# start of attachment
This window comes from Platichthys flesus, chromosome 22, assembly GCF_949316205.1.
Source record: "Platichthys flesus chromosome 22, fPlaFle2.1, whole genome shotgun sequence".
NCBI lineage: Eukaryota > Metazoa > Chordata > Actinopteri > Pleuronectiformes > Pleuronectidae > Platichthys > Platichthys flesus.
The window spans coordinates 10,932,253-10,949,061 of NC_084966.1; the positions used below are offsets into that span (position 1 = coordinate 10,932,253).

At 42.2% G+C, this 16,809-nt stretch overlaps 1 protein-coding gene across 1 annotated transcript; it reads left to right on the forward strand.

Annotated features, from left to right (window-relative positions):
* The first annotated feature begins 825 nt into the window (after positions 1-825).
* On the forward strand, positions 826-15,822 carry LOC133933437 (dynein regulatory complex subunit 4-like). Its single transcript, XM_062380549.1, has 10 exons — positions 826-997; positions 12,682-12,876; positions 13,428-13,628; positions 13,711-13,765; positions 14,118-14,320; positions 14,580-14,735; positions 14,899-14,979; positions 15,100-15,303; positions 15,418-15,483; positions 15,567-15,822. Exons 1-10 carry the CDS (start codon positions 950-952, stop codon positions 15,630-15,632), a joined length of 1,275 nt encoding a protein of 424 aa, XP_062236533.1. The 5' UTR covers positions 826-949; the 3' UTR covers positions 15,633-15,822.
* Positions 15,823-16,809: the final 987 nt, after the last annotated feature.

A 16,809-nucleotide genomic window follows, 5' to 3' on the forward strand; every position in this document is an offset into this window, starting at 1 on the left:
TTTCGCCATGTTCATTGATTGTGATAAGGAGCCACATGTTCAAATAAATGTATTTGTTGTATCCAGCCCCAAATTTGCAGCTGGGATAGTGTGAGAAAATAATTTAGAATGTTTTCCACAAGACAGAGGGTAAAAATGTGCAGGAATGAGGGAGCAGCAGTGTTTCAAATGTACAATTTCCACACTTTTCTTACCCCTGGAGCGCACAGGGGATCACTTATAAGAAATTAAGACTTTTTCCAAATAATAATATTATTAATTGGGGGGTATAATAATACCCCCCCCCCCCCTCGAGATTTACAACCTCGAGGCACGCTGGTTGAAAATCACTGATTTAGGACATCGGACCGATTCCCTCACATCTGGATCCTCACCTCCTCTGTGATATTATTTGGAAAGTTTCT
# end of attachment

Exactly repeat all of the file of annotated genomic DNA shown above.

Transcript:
This window comes from Platichthys flesus, chromosome 22, assembly GCF_949316205.1.
Source record: "Platichthys flesus chromosome 22, fPlaFle2.1, whole genome shotgun sequence".
NCBI lineage: Eukaryota > Metazoa > Chordata > Actinopteri > Pleuronectiformes > Pleuronectidae > Platichthys > Platichthys flesus.
The window spans coordinates 10,932,253-10,949,061 of NC_084966.1; the positions used below are offsets into that span (position 1 = coordinate 10,932,253).

At 42.2% G+C, this 16,809-nt stretch overlaps 1 protein-coding gene across 1 annotated transcript; it reads left to right on the forward strand.

Annotated features, from left to right (window-relative positions):
* The first annotated feature begins 825 nt into the window (after positions 1-825).
* On the forward strand, positions 826-15,822 carry LOC133933437 (dynein regulatory complex subunit 4-like). Its single transcript, XM_062380549.1, has 10 exons — positions 826-997; positions 12,682-12,876; positions 13,428-13,628; positions 13,711-13,765; positions 14,118-14,320; positions 14,580-14,735; positions 14,899-14,979; positions 15,100-15,303; positions 15,418-15,483; positions 15,567-15,822. Exons 1-10 carry the CDS (start codon positions 950-952, stop codon positions 15,630-15,632), a joined length of 1,275 nt encoding a protein of 424 aa, XP_062236533.1. The 5' UTR covers positions 826-949; the 3' UTR covers positions 15,633-15,822.
* Positions 15,823-16,809: the final 987 nt, after the last annotated feature.

A 16,809-nucleotide genomic window follows, 5' to 3' on the forward strand; every position in this document is an offset into this window, starting at 1 on the left:
TTTCGCCATGTTCATTGATTGTGATAAGGAGCCACATGTTCAAATAAATGTATTTGTTGTATCCAGCCCCAAATTTGCAGCTGGGATAGTGTGAGAAAATAATTTAGAATGTTTTCCACAAGACAGAGGGTAAAAATGTGCAGGAATGAGGGAGCAGCAGTGTTTCAAATGTACAATTTCCACACTTTTCTTACCCCTGGAGCGCACAGGGGATCACTTATAAGAAATTAAGACTTTTTCCAAATAATAATATTATTAATTGGGGGGTATAATAATACCCCCCCCCCCCCTCGAGATTTACAACCTCGAGGCACGCTGGTTGAAAATCACTGATTTAGGACATCGGACCGATTCCCTCACATCTGGATCCTCACCTCCTCTGTGATATTATTTGGAAAGTTTCT